Cook’s face is awash with milky green, turquoise, white, as the brittle bronze gradually oxidises. Sea spray, sea foam as waves crash over sea rocks. Bronze that’s exposed to chloride from seawater is susceptible to ‘bronze disease’, a process in which corrosion eats its way through the metal and destroys it.
This is Natures nest of Boxes; The Heavens containe the Earth, the Earth, Cities, Cities, Men. And all these are Concentrique; the common center to them all, is decay, ruine; only that is Eccentrique, which was never made; only that place, or garment rather, which we can imagine, but not demonstrate, That light, which is the very emanation of the light of God, in which the Saints shall dwell, with which the Saints shall be appareld, only that bends not to this Center, to Ruine; that which was not made of Nothing, is not threatned with this annihilation. All other things are; even Angels, even our soules; they move upon the same poles, they bend to the same Center; and if they were not made immortall by preservation, their Nature could not keep them from sinking to this center, Annihilation. 
Sea spray licked-off the ocean in an afternoon breeze, gently corroding Cook. The monument receding into the earth, or an emblematic settler symbol preserved against nature. Pain nailed to the landscape in time.
I was only going to say that heaven did not seem to be my home; and I broke my heart with weeping to come back to earth; and the angels were so angry that they flung me out of the heath on the top of Wuthering Heights, where I woke sobbing for joy. 
What sleepless ghosts roam the moors looking for the impossible edges of the cottage that was built by James and Grace Cook, the parents of a glorious explorer? ‘Cooks’ Cottage’ was constructed in 1755 in North Yorkshire.
In June 1933, Russell Grimwade, a wealthy Melbourne business owner, read in the Melbourne Herald that the cottage was for sale, on the condition that the building remain in England. Yet, Grimwade’s bid of £800, which was almost triple the highest local offer helped persuade the owner to change the clause from England to Empire. Home is the ship, Empire expands across the sea.
So the cottage was deconstructed. Each brick was carefully numbered, packed into cases and then larger barrels, and then loaded aboard a ship bound for Australia.
Grimwald donated the cottage to the people of Victoria for the centenary anniversary of the settlement of Melbourne in October 1934.
Cook never lived in his parents’ home, and all that exists to suggest he ever even visited the cottage is the aspirant speculation of the settlers in the colony who long for a piece of the real Cook, an emblem of empire in the ‘new land’. The cottage was rebuilt in Fitzroy Gardens in Melbourne, and initially was deceptively named Captain Cook’s Cottage, as if to suggest the place was a residence of Cook himself.
Inside, small domestic items are strewn about the space, fresh picked flowers, an unmade bed, a chair pulled out from the table, all signs of occupancy that personalise colonialism for the visitor. These innocuous items make the place feel lived in. This relic doesn’t embody what Cook left behind, rather what was imposed in the colony. Domesticity is integral to the formation of the settler-colonial nation and its claims to civilising authority. The cottage is a scene where terror can hardly be discerned – a perfect colonial monument.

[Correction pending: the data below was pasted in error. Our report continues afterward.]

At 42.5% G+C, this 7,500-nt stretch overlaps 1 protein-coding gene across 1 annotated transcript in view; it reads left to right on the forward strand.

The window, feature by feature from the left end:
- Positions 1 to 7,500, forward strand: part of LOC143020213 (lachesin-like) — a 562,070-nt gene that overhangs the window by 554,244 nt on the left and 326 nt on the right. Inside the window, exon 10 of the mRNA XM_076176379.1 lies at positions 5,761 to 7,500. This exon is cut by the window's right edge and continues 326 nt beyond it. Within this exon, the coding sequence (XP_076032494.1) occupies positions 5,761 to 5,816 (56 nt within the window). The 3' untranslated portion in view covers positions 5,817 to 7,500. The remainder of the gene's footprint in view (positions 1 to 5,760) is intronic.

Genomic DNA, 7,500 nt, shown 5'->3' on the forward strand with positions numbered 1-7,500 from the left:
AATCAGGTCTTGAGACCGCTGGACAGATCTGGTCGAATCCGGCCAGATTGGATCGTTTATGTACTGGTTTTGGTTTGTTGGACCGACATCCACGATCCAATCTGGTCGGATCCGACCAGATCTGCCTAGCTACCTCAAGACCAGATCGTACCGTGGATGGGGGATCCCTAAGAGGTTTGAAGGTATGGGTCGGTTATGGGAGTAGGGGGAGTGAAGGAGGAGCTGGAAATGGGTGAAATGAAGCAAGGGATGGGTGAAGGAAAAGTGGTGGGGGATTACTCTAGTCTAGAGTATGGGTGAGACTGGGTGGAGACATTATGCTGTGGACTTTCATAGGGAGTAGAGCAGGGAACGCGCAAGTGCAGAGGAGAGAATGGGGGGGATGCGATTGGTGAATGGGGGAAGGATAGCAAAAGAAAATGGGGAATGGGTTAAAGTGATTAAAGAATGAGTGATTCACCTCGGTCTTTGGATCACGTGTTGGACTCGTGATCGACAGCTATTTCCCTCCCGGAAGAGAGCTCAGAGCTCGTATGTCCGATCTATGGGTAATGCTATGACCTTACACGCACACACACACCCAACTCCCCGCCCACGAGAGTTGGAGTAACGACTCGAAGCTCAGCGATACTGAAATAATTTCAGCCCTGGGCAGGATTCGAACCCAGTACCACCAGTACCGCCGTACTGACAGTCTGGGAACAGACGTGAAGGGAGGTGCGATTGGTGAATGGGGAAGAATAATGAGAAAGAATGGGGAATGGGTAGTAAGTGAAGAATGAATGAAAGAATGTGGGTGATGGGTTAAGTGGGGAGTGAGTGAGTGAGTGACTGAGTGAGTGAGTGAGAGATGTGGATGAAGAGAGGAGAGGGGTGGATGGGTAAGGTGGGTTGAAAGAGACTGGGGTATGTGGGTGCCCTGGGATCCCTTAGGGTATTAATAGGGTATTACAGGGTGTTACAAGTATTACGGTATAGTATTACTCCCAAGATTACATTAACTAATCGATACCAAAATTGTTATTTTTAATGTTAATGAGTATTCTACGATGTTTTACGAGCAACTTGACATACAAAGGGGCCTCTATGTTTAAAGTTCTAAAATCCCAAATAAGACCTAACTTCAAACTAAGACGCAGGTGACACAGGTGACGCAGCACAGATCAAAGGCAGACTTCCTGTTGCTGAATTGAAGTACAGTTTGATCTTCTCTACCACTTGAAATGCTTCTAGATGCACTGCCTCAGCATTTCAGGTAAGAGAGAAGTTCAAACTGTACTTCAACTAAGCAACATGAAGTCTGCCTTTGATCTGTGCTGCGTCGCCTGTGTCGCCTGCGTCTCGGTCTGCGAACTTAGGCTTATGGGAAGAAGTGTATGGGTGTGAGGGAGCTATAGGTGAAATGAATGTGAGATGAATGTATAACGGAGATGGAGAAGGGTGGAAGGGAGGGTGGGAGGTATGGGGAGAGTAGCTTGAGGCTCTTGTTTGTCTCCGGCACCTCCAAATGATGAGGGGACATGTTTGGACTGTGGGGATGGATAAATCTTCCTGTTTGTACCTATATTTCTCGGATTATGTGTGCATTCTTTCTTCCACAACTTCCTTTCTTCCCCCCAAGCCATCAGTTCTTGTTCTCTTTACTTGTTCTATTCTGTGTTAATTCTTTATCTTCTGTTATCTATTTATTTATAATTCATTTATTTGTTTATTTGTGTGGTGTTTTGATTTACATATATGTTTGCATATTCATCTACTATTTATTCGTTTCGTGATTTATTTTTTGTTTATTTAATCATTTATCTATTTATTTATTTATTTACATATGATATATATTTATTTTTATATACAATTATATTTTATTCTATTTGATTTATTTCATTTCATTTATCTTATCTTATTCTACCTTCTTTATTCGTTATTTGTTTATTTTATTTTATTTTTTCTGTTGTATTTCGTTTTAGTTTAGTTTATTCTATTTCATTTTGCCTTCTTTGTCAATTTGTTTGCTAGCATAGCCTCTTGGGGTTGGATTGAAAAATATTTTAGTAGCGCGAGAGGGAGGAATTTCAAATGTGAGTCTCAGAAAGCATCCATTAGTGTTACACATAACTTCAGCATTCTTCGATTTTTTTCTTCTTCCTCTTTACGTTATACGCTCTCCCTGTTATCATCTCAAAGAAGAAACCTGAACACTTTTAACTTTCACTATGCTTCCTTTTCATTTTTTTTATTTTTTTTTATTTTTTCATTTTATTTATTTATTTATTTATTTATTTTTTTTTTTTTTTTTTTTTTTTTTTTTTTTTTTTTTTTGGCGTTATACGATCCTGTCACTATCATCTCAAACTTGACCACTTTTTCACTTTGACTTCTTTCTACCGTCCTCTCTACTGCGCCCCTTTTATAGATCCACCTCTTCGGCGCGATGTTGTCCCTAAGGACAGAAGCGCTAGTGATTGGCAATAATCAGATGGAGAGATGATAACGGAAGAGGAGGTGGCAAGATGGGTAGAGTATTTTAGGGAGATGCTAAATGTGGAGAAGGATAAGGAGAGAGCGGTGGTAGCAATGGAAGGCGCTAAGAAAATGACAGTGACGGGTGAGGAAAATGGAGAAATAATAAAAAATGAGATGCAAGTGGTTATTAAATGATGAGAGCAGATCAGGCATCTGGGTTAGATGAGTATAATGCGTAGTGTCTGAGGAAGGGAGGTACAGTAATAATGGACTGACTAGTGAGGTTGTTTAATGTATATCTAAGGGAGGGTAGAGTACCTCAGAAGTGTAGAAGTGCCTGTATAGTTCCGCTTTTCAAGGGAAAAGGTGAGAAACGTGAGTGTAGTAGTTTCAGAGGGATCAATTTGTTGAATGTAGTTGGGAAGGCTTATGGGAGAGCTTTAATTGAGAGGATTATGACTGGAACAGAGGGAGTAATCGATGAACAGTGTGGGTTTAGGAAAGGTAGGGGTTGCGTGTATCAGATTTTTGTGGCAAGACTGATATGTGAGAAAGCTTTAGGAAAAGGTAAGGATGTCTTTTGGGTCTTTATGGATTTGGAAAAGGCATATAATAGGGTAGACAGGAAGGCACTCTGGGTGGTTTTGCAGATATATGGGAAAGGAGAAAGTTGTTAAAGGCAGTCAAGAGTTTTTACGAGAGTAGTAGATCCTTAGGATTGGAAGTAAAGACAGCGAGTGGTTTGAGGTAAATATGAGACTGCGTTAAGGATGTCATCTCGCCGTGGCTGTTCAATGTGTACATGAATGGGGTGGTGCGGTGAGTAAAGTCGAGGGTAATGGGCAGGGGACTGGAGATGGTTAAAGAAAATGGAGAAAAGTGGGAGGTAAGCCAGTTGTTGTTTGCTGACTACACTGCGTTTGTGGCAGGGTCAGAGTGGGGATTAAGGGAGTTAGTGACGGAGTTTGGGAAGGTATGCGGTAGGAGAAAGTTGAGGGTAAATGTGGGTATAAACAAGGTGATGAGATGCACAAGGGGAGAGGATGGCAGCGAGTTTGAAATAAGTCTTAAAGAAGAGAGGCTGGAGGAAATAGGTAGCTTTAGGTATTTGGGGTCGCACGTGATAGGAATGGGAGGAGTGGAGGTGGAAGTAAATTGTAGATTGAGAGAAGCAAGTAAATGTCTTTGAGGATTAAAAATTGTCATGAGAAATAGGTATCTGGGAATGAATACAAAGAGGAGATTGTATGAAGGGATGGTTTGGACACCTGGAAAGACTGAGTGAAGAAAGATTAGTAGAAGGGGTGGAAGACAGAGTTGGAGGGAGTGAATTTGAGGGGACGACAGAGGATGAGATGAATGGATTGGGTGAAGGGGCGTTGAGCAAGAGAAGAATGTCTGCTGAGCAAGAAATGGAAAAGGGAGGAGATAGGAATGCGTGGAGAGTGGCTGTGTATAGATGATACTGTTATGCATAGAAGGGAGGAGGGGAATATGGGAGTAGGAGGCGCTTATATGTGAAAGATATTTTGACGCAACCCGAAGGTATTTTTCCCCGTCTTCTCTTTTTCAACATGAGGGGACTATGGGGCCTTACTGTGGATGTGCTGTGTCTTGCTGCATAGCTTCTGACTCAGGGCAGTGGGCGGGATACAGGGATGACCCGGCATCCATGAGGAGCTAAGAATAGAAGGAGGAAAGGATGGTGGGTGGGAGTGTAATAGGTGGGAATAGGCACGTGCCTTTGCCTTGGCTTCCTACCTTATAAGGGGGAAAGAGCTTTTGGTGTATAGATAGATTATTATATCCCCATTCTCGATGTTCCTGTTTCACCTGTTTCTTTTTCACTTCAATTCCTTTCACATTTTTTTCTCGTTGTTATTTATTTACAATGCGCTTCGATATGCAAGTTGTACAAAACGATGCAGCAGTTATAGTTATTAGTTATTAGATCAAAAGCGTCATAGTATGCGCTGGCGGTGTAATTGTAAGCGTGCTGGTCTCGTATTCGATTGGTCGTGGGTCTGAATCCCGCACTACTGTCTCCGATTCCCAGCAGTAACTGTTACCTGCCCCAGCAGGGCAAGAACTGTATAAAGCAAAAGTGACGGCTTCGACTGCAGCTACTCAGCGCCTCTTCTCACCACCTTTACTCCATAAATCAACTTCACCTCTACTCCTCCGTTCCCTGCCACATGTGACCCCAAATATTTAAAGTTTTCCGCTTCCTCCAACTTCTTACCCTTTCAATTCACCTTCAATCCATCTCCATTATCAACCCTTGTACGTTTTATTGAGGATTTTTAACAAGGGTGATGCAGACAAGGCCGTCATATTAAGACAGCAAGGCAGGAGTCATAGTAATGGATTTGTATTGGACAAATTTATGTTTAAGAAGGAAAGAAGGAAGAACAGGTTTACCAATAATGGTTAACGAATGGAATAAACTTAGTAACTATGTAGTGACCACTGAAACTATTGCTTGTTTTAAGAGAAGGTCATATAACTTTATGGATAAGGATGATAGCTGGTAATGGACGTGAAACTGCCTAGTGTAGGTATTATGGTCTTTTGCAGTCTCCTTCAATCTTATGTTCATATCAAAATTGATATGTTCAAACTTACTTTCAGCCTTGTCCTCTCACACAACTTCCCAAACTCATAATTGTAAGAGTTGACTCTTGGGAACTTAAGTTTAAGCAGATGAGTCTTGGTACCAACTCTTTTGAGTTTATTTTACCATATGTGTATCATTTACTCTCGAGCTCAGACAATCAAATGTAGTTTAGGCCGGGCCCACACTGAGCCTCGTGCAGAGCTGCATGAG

The carefully curated quotidian mess in Cooks’ Cottage is in stark relief to the meticulous domestic order Indigenous women were trained in, in the missions, before being placed in white homes to work as domestic servants.
Indenturing schemes that placed Indigenous young women – my nana was one – in white homes was a key strategy of official policy in Australia. The civilising state constructed and controlled relations between white women and Indigenous women in the domestic space. In her rigorous 2019 article ‘Domesticating Colonizers: Domesticity, Indigenous Domestic Labor and the Modern Settler Colonial Nation’ in The American Historical Review, historian Victoria Haskins explains: “by prescribing and demanding from employers demonstrations of domesticity, the state was engaged in perfecting white women as well as Indigenous women, the latter as the colonized, to be domesticated, and the former as the colonizer, to domesticate.”
It is through the memorialisation of these domestic relations we come to understand the worlding nature of colonial monuments. As ambiguous or out of place the colonial monument may seem it exists as an instructive, which operates to maintain and direct the relations between Indigenous and white peoples in the settler state.
Bronze melts, stone crumbles, the ocean churns, ships sink, the Endeavour memorialised in St Kilda, along with Cook, was renamed the Lord Sandwich 2, before it was sunken on the order of the British Navy. Decay is the common centre, the ship connects you to you, sinking to the centre of annihilation.
Coda: aftermath afterlife antimyth.
Time needs fire, rain needs fire
Sky eyes had to have sun’s fires.
No poetry is alive without fire,
Words are fires written for action.
Ghosts are fire death in tales
Ghosts knows fire, but are not creator of fires. 
In these scattered excerpts from, the poet Lionel G. Fogarty circumambulates the errant, centreless movement of fire.
In late 2019 & early 2020 concrete-pollution-industrial grey smoke from the bushfires drapes the sky. In 1770 smoke notched the sky too, messages sent from mob-to-mob warning of a ship on the coast – the Endeavour, Cook’s arrival. Diverse temporalities enfold in the fire.
Bushfire smoke carries message too, sixth mass extinction messages, messages beyond human comprehension. Burned leaves are perfect precarious ash sculptures of afterlife on the brink, dissipating with touch. These ghost leaves are antimyths, against memorialisation & monuments, not the solid fired bronze of Cook statue, brick of cottage carried across the sea:
Fire burns under waters.
1 Léger, Nathalie. Exposition. Translated by Amanda DeMarco, Les Fugitives, 2019.
2 Glissant, Édouard. The Poetics of Relation. Translated by Betsy Wing, University of Michigan Press, 1997.
3 Howe, Susan. My Emily Dickinson. With a contribution by Eliot Weinberger, New Directions Publishing, 2007.
5 Perec, Georges. quoted in Léger, Nathalie. Exposition. Translated by Amanda DeMarco, Les Fugitives, 2019.
6 Donne, John. Devotions Upon Emergent Occasions – Together with Death’s Duel, University of Michigan Press, 1959.
7 Brontë, Emily. Wuthering Heights, Penguin Press, 2009.
8 Fogarty, Lionel G. Eelahroo (Long Ago) Nyah (Looking) Möbö-Möbö (Future), Vagabond Press, 2014.
Tristen Harwood is an Indigenous writer, cultural critic and independent researcher, a descendent of Numbulwar where the Rose River opens onto the Gulf of Carpentaria. He lives and works as a freelance writer in the Northern Territory and Naarm. Tristen’s writing is published globally, in publications including The Saturday Paper, The Monthly, ArtReview, Metro Magazine, Art + Australia, and others.